What, I can't like something I wrote? Well screw you then!
Just kidding, I love you.
Let's never fight again.
Secondly, I believe more than anything that children are our future, and that we should teach them well and let them lead the way. (I can't take credit for that last sentence, that's all Randy Watson.) This is especially true with regard to bicycles, and if one particular Kickstarter is successful then soon parents will finally be able to teach their kids to ride on that smuggest of all materials--bamboo:
Yes, what better way to get your child started out on the Wretched Gran Fondo of Life than astride a balance bike made from a material that makes you feel good about yourself? After all, as the video says, "Riding a bike is a skill children learn and never forget."
Uh, really? Obviously they don't do much commuting by bicycle:
I figure that roughly 65% of the bicycle commuters I see have, somewhere between childhood and their move to the Big City, forgotten how to ride--assuming they even knew how to do it in the first place.
But maybe these rolling hobby horses will give the next generation the solid cycling foundation they need, because "GreenChamp bikes are the brainchild of Daniel and Sunny."
(That helment is huge. Is the brainchild still inside of it?)
It's extremely important to wear a helment when working with, touching, or even standing close to bamboo--not because it's possible a stalk could fall on your head, but because you might get attacked by a hungry panda, and everyone knows those adorably furry bastards love to come at you with the piledriver.
As for the other guy, "Sunny went on a 6,123km journey around the world on his first handmade bamboo bicycle."
Incidentally, this was the longest journey ever undertaken on a bicycle with perfectly vertical bar ends, and if the whole balance bike thing doesn't pan out then I think Sunny should ditch the Great Gazoo up there and do a Kickstarter for that sweet bamboo bike cane:
The advantage of the bike cane is that it not only holds your bicycle up, but if you snap a chainstay you simply use it as a spare.
Then, flush with success, Sunny should branch out (get it?) and introduce a full line of bamboo cycling accessories, including a bamboo u-lock:
It's only vulnerable to every type of cutting tool, as well as bamboo mites:
Craig Calfee has nightmares about these little fuckers, I can assure you. 100 of them can eat an entire 56cm road frame in under 36 hours. I saw it on the National Geographic Channel, or else I read it in Leonard Zinn's column. I forget which.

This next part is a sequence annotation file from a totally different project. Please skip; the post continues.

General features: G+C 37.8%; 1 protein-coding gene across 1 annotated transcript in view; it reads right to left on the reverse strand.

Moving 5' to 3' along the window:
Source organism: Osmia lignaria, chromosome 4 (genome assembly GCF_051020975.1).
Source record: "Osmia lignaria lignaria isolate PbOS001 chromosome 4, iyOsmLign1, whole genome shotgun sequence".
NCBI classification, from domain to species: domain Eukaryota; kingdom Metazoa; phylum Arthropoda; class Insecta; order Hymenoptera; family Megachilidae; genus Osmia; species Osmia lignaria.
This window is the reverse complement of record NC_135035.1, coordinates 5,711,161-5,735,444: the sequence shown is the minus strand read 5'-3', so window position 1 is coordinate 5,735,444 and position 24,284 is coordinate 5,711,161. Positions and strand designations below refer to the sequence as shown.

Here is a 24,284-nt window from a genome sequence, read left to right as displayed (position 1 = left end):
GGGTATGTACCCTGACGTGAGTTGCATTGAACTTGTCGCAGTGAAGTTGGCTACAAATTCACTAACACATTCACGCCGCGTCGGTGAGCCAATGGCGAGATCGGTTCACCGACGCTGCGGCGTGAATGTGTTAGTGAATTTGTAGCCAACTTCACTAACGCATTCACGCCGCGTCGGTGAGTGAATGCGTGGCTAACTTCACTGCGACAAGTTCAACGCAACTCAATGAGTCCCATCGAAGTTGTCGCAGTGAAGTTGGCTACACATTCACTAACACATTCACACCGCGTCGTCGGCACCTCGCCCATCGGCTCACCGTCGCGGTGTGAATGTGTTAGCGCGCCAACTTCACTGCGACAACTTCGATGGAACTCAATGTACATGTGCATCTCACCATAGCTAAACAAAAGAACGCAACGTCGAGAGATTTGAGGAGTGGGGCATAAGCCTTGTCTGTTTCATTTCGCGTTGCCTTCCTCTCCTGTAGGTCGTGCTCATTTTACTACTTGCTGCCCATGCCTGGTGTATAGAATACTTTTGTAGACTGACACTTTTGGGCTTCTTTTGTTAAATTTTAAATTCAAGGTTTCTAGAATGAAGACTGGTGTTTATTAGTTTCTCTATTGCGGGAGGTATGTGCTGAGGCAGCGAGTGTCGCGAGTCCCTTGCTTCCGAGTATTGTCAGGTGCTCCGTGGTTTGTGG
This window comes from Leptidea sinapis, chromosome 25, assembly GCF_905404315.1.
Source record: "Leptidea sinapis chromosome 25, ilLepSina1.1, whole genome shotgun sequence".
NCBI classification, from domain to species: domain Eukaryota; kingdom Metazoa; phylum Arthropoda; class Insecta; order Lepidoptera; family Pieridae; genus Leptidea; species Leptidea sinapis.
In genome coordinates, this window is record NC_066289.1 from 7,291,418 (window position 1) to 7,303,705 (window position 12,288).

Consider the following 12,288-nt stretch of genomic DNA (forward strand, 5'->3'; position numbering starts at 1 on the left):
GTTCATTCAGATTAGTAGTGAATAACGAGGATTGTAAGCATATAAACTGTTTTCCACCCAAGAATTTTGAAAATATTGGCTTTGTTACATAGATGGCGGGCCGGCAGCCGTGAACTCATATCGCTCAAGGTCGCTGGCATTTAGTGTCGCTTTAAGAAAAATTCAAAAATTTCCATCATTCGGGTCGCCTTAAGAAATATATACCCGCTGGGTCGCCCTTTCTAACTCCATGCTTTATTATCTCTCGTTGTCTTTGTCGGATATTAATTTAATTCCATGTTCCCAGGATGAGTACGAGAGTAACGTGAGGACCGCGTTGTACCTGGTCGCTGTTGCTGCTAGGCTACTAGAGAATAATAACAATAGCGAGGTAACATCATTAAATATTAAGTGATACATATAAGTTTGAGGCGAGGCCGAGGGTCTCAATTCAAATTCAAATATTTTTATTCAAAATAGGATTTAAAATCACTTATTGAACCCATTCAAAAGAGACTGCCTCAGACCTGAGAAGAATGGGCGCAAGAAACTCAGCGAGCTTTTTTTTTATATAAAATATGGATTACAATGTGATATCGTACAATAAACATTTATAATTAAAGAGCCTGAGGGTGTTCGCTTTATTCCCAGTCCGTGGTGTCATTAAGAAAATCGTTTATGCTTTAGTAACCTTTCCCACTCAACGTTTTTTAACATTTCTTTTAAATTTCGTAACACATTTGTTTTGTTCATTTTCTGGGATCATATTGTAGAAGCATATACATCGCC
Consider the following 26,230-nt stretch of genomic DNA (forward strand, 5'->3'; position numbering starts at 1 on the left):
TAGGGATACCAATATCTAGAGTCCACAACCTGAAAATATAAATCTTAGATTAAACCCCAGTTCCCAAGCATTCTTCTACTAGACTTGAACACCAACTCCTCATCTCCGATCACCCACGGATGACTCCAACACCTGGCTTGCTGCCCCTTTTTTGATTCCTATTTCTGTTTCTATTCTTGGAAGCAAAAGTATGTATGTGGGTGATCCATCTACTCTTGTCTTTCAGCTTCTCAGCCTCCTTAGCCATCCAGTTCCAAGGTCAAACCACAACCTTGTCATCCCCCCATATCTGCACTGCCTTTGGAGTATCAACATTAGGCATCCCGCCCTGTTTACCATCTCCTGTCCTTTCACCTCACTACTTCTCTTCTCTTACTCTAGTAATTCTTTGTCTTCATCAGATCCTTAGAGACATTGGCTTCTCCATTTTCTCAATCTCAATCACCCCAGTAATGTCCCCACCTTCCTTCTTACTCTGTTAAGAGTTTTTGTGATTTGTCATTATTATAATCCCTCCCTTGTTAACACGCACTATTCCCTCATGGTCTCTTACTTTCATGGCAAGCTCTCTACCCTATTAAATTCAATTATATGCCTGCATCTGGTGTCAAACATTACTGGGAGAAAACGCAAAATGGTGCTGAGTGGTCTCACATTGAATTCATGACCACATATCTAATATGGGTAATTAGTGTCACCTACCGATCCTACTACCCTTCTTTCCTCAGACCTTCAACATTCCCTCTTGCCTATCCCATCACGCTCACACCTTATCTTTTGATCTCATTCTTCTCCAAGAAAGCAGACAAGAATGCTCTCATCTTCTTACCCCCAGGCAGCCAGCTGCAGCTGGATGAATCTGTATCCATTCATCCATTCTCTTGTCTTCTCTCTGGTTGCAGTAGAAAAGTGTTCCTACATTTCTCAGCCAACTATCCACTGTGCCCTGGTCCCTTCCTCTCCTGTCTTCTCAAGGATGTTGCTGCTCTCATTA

Still, as long as you avoid hungry fauna when you're out on your bamboo bike, you're good:
"So through that journey I discovered that bamboo is a very strong alternative material for products."
So he didn't know that before he left? He just lashed some bamboo together, figured "What the fuck?," and rolled out on a journey around the world? Wow. Sunny's got a pair of nads the size of Daniel's bamboo-handling helment!
But most kids aren't circumnavigating the globe on balance bikes, so strength isn't really a concern here. Rather, it's mostly about making mommy and/or daddy feel like they're saving the world, so the most important thing is that "The GreenChamp bike is made from bamboo, one of nature's most-renewable materials."
(He's touching bamboo without a helment he's going to die!)
Which is why I'm pretty sure they're going to get funded and sell a fuckload of these, even though there's another competing bamboo bike also in the blowgun--and it costs $449:
Few things are more annoying than parents who judge other parents, but if you spend almost $500 on a pair of crotch casters for your kid then you are out of your fucking mind.
Meanwhile, in exciting news for the post-post-pubescent-and-beginning-to-bald set, some other would-be entrepreneurs are raising money to build fat bikes:
All right, it's enough with the fat bikes already. Yes, I'm sure they're fun in the snow, but sometimes snowstorms are nature saying that you should take a few days off from riding and get a life. And riding on the beach? Really? Few things are more annoying than cyclists who judge other cyclists (parents judging other parents being one of them), but if you can't enjoy a day at the beach without riding your stupid bike on it then you're an idiot:
Here's how it works: you ride your bike to the beach. Then, you get off the damn bike, pull up a towel, and drink or surf or play Kadima or something. If this guy rode past me doing a wheelie while I was attempting to relax in the sun I'd take him out with an off-brand dollar store "Frisbee" to the front wheel faster than you can say, "Eat sand, Beach Fred!"
Of course, if you do have a dedicated beach wheelie bike, be sure that your saddle is properly waterproofed:
Or else you could get something they call "bike butt:"
Yikes. That guy has bigger problems than a damp saddle, and if he really wants to get rid of those wet spots he may want to go right to the source and take some Imodium.
I'm also 95% sure these are the puffins at the Central Park Zoo: